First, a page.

06 August 2011

Association for Support of Children with Cancer

Help the children building a new hospital
Mission: The AACC - Associação de Apoio a Criança com Cancer, is a non-profit social organization whose mission is give support bio psychosocial and existential for children and adolescents with cancer and their families.

Vision: Be a reference in research, treatment and care of children and adolescents with cancer.

Values: Ethics, Transparency and Improvement of Human Dignity, are the principles that guide the work.

History: AACC was born on 11 April 1985 on the initiative of José Marcus Rotta and your wife Wanir Leo Cavalcanti Rotta, after experience in a support house in Seattle, USA, from November 1983 to April 1984, as a result of treatment his son James, a victim of leukemia.

The couple's initiative found support in a group of parents with children with cancer, in order to accommodate children living outside São Paulo City when they need to perform cancer treatment. The families who lived on the outskirts of Sao Paulo, which came from the state or other parts of Brazil and neighboring countries had nowhere to stay with the patient. So, many times, staying in hostels or in road and can not provide adequate nutrition and hygiene to patients and eventually dropping out of treatment and returning to the place of origin. The primary need was, therefore, to these patients stay offering conditions of proximity to the treatment site.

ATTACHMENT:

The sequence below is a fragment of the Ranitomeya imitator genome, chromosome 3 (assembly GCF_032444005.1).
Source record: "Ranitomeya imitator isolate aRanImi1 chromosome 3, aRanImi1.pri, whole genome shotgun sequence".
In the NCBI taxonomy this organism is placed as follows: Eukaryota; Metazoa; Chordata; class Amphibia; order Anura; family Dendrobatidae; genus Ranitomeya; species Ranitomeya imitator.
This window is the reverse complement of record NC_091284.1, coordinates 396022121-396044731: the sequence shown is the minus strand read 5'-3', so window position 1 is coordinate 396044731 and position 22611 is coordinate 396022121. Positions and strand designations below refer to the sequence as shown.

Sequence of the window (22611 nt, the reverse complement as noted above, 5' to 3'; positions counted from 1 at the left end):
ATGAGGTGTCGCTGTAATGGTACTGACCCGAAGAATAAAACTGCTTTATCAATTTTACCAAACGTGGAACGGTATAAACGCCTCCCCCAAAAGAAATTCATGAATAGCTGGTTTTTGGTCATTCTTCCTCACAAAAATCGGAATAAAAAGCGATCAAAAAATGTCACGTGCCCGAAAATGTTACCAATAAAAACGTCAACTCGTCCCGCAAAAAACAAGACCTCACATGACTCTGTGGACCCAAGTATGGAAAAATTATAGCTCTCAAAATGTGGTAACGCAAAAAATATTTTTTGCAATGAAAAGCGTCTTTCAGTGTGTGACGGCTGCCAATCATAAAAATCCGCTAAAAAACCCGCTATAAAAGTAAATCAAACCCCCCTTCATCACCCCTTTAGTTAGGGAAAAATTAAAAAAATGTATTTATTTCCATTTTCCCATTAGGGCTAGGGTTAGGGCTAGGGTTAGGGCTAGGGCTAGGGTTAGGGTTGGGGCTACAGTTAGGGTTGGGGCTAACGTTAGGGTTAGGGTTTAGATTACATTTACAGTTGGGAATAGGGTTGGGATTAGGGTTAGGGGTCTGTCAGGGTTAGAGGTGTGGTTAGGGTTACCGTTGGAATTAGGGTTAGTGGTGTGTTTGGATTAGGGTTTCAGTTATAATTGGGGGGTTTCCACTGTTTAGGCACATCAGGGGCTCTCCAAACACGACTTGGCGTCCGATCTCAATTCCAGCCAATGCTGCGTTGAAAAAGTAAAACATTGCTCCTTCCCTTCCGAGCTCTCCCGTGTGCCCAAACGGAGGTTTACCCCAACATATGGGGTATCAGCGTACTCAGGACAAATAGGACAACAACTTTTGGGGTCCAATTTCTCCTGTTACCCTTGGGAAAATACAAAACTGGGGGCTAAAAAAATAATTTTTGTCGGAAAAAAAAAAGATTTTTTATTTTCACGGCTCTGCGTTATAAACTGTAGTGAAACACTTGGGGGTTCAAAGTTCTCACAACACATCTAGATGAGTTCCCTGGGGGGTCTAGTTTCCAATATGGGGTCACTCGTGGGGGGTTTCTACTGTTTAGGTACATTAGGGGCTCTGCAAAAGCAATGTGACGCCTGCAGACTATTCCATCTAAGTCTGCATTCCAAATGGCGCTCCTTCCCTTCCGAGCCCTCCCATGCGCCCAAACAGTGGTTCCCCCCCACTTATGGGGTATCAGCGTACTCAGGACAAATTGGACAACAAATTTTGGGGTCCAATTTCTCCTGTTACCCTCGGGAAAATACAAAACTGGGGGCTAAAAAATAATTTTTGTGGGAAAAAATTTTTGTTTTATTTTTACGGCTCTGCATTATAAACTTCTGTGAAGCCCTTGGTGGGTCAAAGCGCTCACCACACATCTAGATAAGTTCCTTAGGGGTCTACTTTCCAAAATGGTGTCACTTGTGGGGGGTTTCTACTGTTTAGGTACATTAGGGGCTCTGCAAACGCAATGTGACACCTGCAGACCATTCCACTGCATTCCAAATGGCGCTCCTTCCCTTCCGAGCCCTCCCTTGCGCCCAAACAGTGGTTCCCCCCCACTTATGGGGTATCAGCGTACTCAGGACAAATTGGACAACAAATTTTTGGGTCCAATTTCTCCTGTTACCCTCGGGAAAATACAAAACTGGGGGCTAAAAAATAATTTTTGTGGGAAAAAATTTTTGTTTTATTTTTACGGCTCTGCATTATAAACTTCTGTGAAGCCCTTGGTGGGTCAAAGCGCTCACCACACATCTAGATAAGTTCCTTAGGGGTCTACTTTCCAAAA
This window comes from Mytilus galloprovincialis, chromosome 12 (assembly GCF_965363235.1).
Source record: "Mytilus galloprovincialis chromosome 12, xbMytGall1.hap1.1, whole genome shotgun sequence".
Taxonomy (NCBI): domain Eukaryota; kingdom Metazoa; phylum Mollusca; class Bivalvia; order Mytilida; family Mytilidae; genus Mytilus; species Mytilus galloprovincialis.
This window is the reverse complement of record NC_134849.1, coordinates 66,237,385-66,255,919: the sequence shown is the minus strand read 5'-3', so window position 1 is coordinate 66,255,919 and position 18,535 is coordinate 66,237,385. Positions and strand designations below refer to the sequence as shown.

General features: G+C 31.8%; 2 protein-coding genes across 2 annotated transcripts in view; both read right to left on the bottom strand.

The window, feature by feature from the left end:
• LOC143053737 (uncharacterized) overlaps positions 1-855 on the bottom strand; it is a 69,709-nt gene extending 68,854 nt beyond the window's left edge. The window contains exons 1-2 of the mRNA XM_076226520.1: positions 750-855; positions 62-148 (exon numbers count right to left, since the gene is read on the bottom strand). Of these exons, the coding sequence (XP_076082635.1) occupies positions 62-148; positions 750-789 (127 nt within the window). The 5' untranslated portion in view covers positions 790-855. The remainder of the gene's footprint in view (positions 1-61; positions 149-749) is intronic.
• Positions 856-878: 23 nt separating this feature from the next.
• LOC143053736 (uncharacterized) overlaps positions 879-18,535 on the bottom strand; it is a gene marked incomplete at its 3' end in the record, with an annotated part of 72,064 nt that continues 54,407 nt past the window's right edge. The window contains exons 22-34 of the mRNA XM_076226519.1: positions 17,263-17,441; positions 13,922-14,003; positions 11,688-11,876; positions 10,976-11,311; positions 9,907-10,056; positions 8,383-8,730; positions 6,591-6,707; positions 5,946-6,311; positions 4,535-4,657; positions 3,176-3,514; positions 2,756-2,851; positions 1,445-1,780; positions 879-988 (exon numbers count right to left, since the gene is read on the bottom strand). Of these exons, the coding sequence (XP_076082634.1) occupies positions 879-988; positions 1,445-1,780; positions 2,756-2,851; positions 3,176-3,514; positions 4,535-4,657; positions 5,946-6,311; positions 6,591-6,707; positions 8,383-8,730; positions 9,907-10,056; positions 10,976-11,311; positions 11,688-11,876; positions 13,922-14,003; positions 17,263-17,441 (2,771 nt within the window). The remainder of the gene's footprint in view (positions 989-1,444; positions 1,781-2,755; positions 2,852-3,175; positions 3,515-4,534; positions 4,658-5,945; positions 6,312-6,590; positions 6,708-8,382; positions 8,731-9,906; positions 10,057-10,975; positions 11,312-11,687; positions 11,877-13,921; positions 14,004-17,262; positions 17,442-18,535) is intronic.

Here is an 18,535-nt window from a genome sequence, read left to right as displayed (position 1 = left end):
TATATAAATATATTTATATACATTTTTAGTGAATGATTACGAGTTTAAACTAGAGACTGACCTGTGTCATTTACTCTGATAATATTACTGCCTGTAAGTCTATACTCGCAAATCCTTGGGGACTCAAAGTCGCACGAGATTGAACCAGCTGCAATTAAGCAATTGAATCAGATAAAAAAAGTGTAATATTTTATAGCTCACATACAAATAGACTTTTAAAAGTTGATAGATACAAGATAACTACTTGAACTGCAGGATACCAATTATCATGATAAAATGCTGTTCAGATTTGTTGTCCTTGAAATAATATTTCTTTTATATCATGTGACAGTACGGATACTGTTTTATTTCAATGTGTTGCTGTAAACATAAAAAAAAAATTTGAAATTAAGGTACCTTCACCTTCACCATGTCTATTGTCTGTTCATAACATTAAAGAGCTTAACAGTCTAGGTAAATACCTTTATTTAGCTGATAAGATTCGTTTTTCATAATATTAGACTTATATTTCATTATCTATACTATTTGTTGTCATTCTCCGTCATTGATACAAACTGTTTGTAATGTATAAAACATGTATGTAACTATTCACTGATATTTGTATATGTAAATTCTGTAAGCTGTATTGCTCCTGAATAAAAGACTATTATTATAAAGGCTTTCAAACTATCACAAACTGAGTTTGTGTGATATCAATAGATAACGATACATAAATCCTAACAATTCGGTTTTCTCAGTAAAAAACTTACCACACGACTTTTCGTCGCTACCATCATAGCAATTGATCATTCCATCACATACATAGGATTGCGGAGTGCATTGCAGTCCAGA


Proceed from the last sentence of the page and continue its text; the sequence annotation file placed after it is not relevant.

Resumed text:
Objectives: Support to cancer research - Collaborate in developing and training of health professionals - Training of volunteers - Construction of a reference center dedicated exclusively to cancer treatment and rehabilitation of children with cancer

The AACC currently has a staff of 20 employees, 120 volunteers and more than 1,500 monthly donors between individuals and corporations, and numerous pontuals donors.

How to find help from the AACC - Get information

Help the children building a new hospital - Only in the State of São Paulo/BR, there are more than 1,800 new cases of childhood cancer per year. Currently, 65.6% of children can not find appropriate care.

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